NTP Authentication


You want to authenticate your NTP packets.


Use the ntp authentication command to authenticate NTP traffic between associations. To configure an NTP enabled router to require authentication when other devices connect to it, use the following commands:

Router1#configure terminal 
Enter configuration commands, one per line.  End with CNTL/Z.
Router1(config)#ntp authentication-key 2 md5 oreilly
Router1(config)#ntp authenticate
Router1(config)#ntp trusted-key 2

Then you must configure the same authentication-key on the client router:

Router2#configure terminal 
Enter configuration commands, one per line.  End with CNTL/Z.
Router2(config)#ntp authentication-key 2 md5 oreilly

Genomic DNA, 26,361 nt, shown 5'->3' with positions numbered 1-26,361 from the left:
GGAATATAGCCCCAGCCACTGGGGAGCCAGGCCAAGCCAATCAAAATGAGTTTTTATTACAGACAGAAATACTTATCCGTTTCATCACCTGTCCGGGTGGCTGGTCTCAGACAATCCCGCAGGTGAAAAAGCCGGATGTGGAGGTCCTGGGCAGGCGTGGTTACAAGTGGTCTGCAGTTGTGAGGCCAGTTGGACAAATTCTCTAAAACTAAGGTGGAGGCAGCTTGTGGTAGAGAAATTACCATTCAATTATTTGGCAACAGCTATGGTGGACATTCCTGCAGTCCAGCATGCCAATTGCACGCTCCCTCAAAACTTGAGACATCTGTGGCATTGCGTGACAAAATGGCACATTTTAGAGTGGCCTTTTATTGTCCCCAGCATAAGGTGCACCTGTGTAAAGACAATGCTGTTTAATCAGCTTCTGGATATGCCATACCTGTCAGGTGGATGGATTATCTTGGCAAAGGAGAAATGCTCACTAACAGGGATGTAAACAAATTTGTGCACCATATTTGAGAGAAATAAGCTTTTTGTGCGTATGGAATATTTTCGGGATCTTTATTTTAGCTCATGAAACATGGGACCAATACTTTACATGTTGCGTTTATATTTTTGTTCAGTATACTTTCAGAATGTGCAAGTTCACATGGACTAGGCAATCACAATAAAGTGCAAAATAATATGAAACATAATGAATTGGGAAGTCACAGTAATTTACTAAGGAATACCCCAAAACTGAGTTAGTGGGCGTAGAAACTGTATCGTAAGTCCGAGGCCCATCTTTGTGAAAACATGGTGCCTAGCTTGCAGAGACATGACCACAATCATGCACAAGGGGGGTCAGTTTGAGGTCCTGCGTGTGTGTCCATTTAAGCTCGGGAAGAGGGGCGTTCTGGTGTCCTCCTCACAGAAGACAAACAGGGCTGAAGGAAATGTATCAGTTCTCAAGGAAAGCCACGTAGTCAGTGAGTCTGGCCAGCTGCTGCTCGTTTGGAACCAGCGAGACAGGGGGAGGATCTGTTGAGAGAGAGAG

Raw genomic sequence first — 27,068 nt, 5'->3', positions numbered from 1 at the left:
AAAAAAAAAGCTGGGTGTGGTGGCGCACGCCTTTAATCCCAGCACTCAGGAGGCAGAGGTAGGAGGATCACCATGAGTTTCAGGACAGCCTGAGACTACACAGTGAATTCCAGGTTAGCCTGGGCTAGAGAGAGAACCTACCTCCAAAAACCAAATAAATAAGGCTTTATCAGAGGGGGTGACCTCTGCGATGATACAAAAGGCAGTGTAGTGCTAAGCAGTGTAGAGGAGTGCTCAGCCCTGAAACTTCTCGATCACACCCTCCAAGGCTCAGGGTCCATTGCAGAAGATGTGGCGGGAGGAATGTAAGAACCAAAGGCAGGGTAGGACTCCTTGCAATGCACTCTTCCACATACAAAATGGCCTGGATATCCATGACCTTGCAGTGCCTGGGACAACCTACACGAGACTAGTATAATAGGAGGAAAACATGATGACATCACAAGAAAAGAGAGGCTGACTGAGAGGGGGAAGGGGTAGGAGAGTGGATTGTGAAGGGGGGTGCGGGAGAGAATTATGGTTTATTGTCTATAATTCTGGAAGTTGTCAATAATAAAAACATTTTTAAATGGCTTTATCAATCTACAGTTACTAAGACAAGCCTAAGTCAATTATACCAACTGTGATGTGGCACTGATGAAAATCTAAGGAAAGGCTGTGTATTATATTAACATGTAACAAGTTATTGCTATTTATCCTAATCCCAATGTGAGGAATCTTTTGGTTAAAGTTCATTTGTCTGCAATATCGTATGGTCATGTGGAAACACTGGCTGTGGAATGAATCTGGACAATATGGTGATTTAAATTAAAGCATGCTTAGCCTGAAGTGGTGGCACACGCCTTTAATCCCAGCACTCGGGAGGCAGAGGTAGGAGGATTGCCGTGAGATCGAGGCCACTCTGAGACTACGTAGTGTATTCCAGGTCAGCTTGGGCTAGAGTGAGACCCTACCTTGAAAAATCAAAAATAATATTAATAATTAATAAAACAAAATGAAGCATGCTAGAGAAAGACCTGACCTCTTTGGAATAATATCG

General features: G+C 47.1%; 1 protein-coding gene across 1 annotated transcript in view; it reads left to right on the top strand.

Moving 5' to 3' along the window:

Router2(config)#ntp authenticate
Router2(config)#ntp trusted-key 2
Router2(config)#ntp server key 2


People often confuse authentication with encryption. Authentication proves the authenticity of a packet’s source, whereas encryption encodes or enciphers the packet contents. For the purposes of NTP, proving the authenticity of the packet is critical, whereas encrypting the contents of the packet is unnecessary, since it only contains time information, which isn’t terribly sensitive in itself.

Cisco fully supports NTP authentication defined in RFC 1305. NTP authentication ensures that NTP associations synchronize time only to known and trusted NTP servers. This prevents servers from masquerading as legitimate timeservers ...

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